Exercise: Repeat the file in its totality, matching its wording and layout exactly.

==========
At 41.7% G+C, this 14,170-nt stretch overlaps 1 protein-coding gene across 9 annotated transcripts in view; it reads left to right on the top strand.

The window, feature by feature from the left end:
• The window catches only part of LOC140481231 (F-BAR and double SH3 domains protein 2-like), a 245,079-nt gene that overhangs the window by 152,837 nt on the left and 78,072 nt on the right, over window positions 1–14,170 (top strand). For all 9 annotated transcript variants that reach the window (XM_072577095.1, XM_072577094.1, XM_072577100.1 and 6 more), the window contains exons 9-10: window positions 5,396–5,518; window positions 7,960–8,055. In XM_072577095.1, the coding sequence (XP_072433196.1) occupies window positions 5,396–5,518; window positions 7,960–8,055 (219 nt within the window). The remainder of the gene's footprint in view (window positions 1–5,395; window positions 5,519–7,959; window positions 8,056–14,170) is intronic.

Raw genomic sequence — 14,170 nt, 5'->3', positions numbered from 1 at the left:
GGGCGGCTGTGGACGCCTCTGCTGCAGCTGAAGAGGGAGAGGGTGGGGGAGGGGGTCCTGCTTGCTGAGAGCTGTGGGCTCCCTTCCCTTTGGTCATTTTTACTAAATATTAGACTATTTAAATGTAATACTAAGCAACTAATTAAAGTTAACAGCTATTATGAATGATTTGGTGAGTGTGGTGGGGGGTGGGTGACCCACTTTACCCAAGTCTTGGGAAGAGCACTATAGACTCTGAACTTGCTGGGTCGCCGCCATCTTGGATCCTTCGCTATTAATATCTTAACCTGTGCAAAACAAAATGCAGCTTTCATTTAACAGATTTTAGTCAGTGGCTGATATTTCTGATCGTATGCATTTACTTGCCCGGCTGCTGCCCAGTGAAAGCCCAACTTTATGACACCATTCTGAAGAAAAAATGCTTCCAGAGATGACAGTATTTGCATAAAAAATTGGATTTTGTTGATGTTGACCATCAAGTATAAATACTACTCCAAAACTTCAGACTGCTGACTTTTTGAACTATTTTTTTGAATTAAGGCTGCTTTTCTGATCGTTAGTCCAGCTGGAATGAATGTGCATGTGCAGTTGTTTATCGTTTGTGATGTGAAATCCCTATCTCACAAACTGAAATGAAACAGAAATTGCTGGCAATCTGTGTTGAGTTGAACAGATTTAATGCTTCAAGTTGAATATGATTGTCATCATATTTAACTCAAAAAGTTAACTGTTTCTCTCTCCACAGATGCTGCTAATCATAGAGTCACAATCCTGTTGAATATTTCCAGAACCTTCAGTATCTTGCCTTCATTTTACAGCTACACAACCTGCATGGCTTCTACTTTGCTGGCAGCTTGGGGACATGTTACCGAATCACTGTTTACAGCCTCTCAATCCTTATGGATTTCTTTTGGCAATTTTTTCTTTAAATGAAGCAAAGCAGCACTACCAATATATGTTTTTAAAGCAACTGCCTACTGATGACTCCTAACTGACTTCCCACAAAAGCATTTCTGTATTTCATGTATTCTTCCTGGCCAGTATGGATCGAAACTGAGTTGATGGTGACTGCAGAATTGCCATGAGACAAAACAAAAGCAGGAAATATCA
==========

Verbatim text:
At 41.7% G+C, this 14,170-nt stretch overlaps 1 protein-coding gene across 9 annotated transcripts in view; it reads left to right on the top strand.

The window, feature by feature from the left end:
• The window catches only part of LOC140481231 (F-BAR and double SH3 domains protein 2-like), a 245,079-nt gene that overhangs the window by 152,837 nt on the left and 78,072 nt on the right, over window positions 1–14,170 (top strand). For all 9 annotated transcript variants that reach the window (XM_072577095.1, XM_072577094.1, XM_072577100.1 and 6 more), the window contains exons 9-10: window positions 5,396–5,518; window positions 7,960–8,055. In XM_072577095.1, the coding sequence (XP_072433196.1) occupies window positions 5,396–5,518; window positions 7,960–8,055 (219 nt within the window). The remainder of the gene's footprint in view (window positions 1–5,395; window positions 5,519–7,959; window positions 8,056–14,170) is intronic.

Raw genomic sequence — 14,170 nt, 5'->3', positions numbered from 1 at the left:
GGGCGGCTGTGGACGCCTCTGCTGCAGCTGAAGAGGGAGAGGGTGGGGGAGGGGGTCCTGCTTGCTGAGAGCTGTGGGCTCCCTTCCCTTTGGTCATTTTTACTAAATATTAGACTATTTAAATGTAATACTAAGCAACTAATTAAAGTTAACAGCTATTATGAATGATTTGGTGAGTGTGGTGGGGGGTGGGTGACCCACTTTACCCAAGTCTTGGGAAGAGCACTATAGACTCTGAACTTGCTGGGTCGCCGCCATCTTGGATCCTTCGCTATTAATATCTTAACCTGTGCAAAACAAAATGCAGCTTTCATTTAACAGATTTTAGTCAGTGGCTGATATTTCTGATCGTATGCATTTACTTGCCCGGCTGCTGCCCAGTGAAAGCCCAACTTTATGACACCATTCTGAAGAAAAAATGCTTCCAGAGATGACAGTATTTGCATAAAAAATTGGATTTTGTTGATGTTGACCATCAAGTATAAATACTACTCCAAAACTTCAGACTGCTGACTTTTTGAACTATTTTTTTGAATTAAGGCTGCTTTTCTGATCGTTAGTCCAGCTGGAATGAATGTGCATGTGCAGTTGTTTATCGTTTGTGATGTGAAATCCCTATCTCACAAACTGAAATGAAACAGAAATTGCTGGCAATCTGTGTTGAGTTGAACAGATTTAATGCTTCAAGTTGAATATGATTGTCATCATATTTAACTCAAAAAGTTAACTGTTTCTCTCTCCACAGATGCTGCTAATCATAGAGTCACAATCCTGTTGAATATTTCCAGAACCTTCAGTATCTTGCCTTCATTTTACAGCTACACAACCTGCATGGCTTCTACTTTGCTGGCAGCTTGGGGACATGTTACCGAATCACTGTTTACAGCCTCTCAATCCTTATGGATTTCTTTTGGCAATTTTTTCTTTAAATGAAGCAAAGCAGCACTACCAATATATGTTTTTAAAGCAACTGCCTACTGATGACTCCTAACTGACTTCCCACAAAAGCATTTCTGTATTTCATGTATTCTTCCTGGCCAGTATGGATCGAAACTGAGTTGATGGTGACTGCAGAATTGCCATGAGACAAAACAAAAGCAGGAAATATCA